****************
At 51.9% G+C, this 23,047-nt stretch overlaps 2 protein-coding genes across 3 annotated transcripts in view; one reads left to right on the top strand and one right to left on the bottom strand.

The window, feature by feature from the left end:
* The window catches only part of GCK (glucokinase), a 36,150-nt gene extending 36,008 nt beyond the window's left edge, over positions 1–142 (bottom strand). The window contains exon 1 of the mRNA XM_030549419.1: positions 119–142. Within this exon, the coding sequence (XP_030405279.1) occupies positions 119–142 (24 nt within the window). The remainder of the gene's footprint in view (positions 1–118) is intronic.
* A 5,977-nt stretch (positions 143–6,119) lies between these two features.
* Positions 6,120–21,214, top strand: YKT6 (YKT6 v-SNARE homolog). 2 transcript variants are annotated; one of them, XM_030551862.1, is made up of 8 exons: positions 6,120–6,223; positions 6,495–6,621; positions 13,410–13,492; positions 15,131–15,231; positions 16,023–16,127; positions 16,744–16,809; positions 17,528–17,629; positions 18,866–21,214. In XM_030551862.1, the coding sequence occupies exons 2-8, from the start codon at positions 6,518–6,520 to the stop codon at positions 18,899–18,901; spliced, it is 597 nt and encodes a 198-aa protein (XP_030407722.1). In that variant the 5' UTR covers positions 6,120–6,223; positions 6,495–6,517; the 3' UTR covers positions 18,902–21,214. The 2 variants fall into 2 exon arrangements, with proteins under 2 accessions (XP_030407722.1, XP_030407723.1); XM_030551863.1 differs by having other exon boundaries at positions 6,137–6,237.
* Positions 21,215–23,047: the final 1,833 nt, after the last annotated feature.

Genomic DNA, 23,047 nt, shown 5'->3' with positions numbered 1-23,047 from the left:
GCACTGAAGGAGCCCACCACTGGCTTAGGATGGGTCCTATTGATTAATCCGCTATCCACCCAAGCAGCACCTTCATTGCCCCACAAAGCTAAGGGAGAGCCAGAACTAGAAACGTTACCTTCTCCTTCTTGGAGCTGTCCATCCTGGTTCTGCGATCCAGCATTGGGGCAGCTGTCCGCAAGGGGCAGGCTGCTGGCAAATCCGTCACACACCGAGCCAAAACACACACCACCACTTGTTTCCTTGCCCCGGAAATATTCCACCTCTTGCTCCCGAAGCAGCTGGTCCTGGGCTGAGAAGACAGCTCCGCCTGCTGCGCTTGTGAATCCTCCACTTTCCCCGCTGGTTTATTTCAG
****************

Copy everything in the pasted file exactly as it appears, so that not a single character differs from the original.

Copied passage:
At 51.9% G+C, this 23,047-nt stretch overlaps 2 protein-coding genes across 3 annotated transcripts in view; one reads left to right on the top strand and one right to left on the bottom strand.

The window, feature by feature from the left end:
* The window catches only part of GCK (glucokinase), a 36,150-nt gene extending 36,008 nt beyond the window's left edge, over positions 1–142 (bottom strand). The window contains exon 1 of the mRNA XM_030549419.1: positions 119–142. Within this exon, the coding sequence (XP_030405279.1) occupies positions 119–142 (24 nt within the window). The remainder of the gene's footprint in view (positions 1–118) is intronic.
* A 5,977-nt stretch (positions 143–6,119) lies between these two features.
* Positions 6,120–21,214, top strand: YKT6 (YKT6 v-SNARE homolog). 2 transcript variants are annotated; one of them, XM_030551862.1, is made up of 8 exons: positions 6,120–6,223; positions 6,495–6,621; positions 13,410–13,492; positions 15,131–15,231; positions 16,023–16,127; positions 16,744–16,809; positions 17,528–17,629; positions 18,866–21,214. In XM_030551862.1, the coding sequence occupies exons 2-8, from the start codon at positions 6,518–6,520 to the stop codon at positions 18,899–18,901; spliced, it is 597 nt and encodes a 198-aa protein (XP_030407722.1). In that variant the 5' UTR covers positions 6,120–6,223; positions 6,495–6,517; the 3' UTR covers positions 18,902–21,214. The 2 variants fall into 2 exon arrangements, with proteins under 2 accessions (XP_030407722.1, XP_030407723.1); XM_030551863.1 differs by having other exon boundaries at positions 6,137–6,237.
* Positions 21,215–23,047: the final 1,833 nt, after the last annotated feature.

Genomic DNA, 23,047 nt, shown 5'->3' with positions numbered 1-23,047 from the left:
GCACTGAAGGAGCCCACCACTGGCTTAGGATGGGTCCTATTGATTAATCCGCTATCCACCCAAGCAGCACCTTCATTGCCCCACAAAGCTAAGGGAGAGCCAGAACTAGAAACGTTACCTTCTCCTTCTTGGAGCTGTCCATCCTGGTTCTGCGATCCAGCATTGGGGCAGCTGTCCGCAAGGGGCAGGCTGCTGGCAAATCCGTCACACACCGAGCCAAAACACACACCACCACTTGTTTCCTTGCCCCGGAAATATTCCACCTCTTGCTCCCGAAGCAGCTGGTCCTGGGCTGAGAAGACAGCTCCGCCTGCTGCGCTTGTGAATCCTCCACTTTCCCCGCTGGTTTATTTCAG